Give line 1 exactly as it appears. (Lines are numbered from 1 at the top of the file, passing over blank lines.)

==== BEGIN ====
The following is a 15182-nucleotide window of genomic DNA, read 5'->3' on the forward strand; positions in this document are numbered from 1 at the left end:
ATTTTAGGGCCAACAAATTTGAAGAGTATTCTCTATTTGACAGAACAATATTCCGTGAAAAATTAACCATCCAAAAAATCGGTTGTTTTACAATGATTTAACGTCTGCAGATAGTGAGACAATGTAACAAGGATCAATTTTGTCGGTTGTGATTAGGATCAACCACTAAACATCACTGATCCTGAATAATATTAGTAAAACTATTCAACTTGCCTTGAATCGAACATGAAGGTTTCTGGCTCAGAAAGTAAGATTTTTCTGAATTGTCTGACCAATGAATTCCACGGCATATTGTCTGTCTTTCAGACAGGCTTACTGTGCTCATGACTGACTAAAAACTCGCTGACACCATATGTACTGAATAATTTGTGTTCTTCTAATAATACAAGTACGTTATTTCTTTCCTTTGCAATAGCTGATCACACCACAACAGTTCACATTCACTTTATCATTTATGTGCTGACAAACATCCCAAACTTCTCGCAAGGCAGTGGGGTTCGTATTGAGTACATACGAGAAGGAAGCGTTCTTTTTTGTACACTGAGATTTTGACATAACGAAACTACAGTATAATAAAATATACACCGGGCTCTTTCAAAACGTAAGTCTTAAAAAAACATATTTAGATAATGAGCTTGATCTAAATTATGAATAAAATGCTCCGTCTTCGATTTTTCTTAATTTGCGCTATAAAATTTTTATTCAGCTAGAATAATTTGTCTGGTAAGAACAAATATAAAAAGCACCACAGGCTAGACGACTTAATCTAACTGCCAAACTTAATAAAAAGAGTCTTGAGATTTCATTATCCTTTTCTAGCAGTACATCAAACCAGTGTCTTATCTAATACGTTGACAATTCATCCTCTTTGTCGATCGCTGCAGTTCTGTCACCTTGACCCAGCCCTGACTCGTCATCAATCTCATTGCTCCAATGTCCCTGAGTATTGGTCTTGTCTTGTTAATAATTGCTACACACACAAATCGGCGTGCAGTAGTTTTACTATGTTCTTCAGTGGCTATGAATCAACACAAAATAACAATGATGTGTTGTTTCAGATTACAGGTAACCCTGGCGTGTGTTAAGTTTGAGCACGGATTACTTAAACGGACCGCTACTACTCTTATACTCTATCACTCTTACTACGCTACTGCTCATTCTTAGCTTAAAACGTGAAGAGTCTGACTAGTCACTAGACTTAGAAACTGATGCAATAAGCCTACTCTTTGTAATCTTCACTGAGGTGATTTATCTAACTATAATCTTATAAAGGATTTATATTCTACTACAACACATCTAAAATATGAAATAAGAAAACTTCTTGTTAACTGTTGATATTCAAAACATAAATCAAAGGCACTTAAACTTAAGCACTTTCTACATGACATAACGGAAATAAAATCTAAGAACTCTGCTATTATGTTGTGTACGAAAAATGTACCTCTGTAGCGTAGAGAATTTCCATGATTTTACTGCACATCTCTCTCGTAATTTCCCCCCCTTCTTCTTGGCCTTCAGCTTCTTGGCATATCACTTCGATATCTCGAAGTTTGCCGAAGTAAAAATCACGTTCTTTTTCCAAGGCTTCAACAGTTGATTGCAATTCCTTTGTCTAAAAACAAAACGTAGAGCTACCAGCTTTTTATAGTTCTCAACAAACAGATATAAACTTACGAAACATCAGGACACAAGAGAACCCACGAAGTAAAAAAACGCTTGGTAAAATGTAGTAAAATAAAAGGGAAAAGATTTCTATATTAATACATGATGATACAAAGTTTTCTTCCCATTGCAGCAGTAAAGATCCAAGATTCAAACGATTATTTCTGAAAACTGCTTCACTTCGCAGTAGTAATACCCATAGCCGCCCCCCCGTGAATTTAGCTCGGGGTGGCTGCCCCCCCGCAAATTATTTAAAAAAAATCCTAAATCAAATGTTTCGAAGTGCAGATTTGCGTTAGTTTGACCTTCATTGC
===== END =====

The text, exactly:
The following is a 15182-nucleotide window of genomic DNA, read 5'->3' on the forward strand; positions in this document are numbered from 1 at the left end: